President Barack Obama is ignoring the plight of millions of Americans in need with his focus on extending protections to illegal immigrants through executive order, neurosurgeon and potential 2016 Republican presidential candidate Dr. Ben Carson told Newsmax TV
's "America's Forum."
Carson questioned why Obama placed the immigration issue above the "millions and millions of people in this country, in our inner cities, Appalachia, rural areas, who are suffering enormously economically."
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"I don't think it takes into consideration the welfare of American citizens," Carson said Friday. "Why don't we spend some time figuring out what we can do for [Americans suffering economically]?
"If we place nearly as much emphasis on them, we might be able to then reach a point where we can administer aid to other people."
Carson called Obama's announcement Thursday, which included temporary protection from deportations for illegal immigrants, "craziness." He said it essentially amounted to amnesty and would likely include benefits from the government.
"So basically, you're extending amnesty to everybody. And then he says, 'Well, they're not going to be eligible for healthcare benefits and some of the other benefits.'
"Give me a break. They're going to be eligible for all the benefits if they're here," Carson said.
Those benefits present their own problem when the U.S. is already suffering under a national debt "approaching $18 trillion" and that would only "keep ballooning" to pay for costs associated with millions of immigrants, Carson said.
Carson suggested Obama's actions were creating a constitutional crisis in the country, as the president attempted to exert powers beyond the scope of his office.
Carson recently told the Christian Broadcasting Network
that Obama was "very much like [Russian President Vladimir] Putin" and would "keep going until you stop him."
The question now was how Republicans would respond to Obama, Carson said, suggesting that it would be prudent to defund projects that would "hurt him and those around him," in the same way the president looked for projects that would "inflict the most pain on the American people" during last year's budget sequestration.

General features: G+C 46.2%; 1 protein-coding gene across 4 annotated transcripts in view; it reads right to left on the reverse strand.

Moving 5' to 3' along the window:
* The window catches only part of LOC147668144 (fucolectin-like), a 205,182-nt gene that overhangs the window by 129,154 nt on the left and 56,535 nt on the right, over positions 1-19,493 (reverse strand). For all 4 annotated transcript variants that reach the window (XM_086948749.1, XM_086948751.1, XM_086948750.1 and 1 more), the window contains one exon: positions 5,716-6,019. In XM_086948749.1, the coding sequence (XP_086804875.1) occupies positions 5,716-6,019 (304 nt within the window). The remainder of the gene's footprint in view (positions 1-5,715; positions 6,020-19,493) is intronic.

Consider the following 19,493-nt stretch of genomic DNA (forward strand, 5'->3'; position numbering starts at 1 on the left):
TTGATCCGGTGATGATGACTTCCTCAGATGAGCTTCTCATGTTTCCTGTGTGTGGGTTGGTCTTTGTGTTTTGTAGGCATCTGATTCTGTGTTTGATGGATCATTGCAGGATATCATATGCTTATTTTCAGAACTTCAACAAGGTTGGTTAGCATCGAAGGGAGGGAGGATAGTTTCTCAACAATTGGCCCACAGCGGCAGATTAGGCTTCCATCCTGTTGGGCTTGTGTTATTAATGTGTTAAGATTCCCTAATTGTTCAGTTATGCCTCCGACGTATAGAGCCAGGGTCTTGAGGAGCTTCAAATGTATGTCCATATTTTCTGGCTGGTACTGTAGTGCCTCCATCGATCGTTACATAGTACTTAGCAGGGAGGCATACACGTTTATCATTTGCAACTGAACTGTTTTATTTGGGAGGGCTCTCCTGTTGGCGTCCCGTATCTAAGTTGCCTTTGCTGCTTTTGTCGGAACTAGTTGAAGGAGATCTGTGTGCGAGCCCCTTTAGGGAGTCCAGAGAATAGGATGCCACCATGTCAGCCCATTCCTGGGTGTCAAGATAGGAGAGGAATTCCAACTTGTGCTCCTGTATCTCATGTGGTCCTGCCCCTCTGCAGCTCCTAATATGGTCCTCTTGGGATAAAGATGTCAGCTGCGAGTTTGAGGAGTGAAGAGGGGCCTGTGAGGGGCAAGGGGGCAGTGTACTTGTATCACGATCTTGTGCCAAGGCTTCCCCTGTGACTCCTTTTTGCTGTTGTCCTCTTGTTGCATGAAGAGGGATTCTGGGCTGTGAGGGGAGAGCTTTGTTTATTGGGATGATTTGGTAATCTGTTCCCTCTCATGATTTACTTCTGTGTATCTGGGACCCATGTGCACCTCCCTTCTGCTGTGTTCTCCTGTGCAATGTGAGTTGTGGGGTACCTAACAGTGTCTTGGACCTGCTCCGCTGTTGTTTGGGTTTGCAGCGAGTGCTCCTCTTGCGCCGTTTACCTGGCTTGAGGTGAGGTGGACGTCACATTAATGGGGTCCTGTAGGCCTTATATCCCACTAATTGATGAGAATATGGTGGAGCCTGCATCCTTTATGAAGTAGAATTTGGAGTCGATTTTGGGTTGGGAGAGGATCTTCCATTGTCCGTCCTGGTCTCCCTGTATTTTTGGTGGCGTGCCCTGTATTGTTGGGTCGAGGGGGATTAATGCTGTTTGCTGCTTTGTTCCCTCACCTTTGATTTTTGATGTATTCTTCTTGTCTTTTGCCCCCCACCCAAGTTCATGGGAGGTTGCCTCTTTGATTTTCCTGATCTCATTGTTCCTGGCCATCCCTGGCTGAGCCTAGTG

"I am very hopeful that they will stand up to him. And I hope they put in front of them a whole list of things that can be defunded," he said.
"I don't want things that are going to hurt the American people, but ... we can do the same thing to [Obama as he did during sequestration]."
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Carson suspected Republicans were already planning a strategy to counter the immigration order when they take control of the Senate in January, and said he was "encouraged" by "what I hear [incoming Senate Majority Leader Mitch] McConnell saying and some of the other people."
He said Americans would stand behind lawmakers "if they really have a spine, and if they really stand up for American principles."
Republican conservatives and moderates now need to "stop fighting each other," Carson said, because doing so "makes the secular progressives dance in the streets."
"We've got to be able to look at the big picture, understand what our objectives are, and recognize that people will always have differences," he said. "We just need to learn how to talk and work out things, but understand that unless we stick together, they will win."
Obama was "very smart" and also "clever and scheming," Carson added, saying that it would benefit the country as a whole if the president "could use that intellect on behalf of the American people, rather than on behalf of his nefarious agenda."
The purpose of Obama's executive order on immigration was undoubtedly to boost Democratic votes, Carson said, otherwise "if it was really about compassion, why wouldn't we be using all this energy to help all those young people in our inner cities and Appalachia and our rural areas? They've been there all along.
"Why aren't we spending all this time and effort on them?"
Regarding tensions in Ferguson, Missouri, over the death of African-American teen Michael Brown last August by Officer Darren Wilson, Carson said protestors were "being manipulated," adding violence had the effect of justifying the "militarization of the police across the nation."
"Recognize that it's not doing you any good to get out there and destroy property and to hurt other people," he said. "We love our police. We don't want to get into this big confrontational thing, which sets us up for bad things in the future."
Civil rights activist Al Sharpton, who has been involved in the Ferguson protest, would do better to "direct his attention to all those young people in inner cities who are going to be killed today and tomorrow, and get at the root causes of those things," rather than stir up controversy, Carson said.
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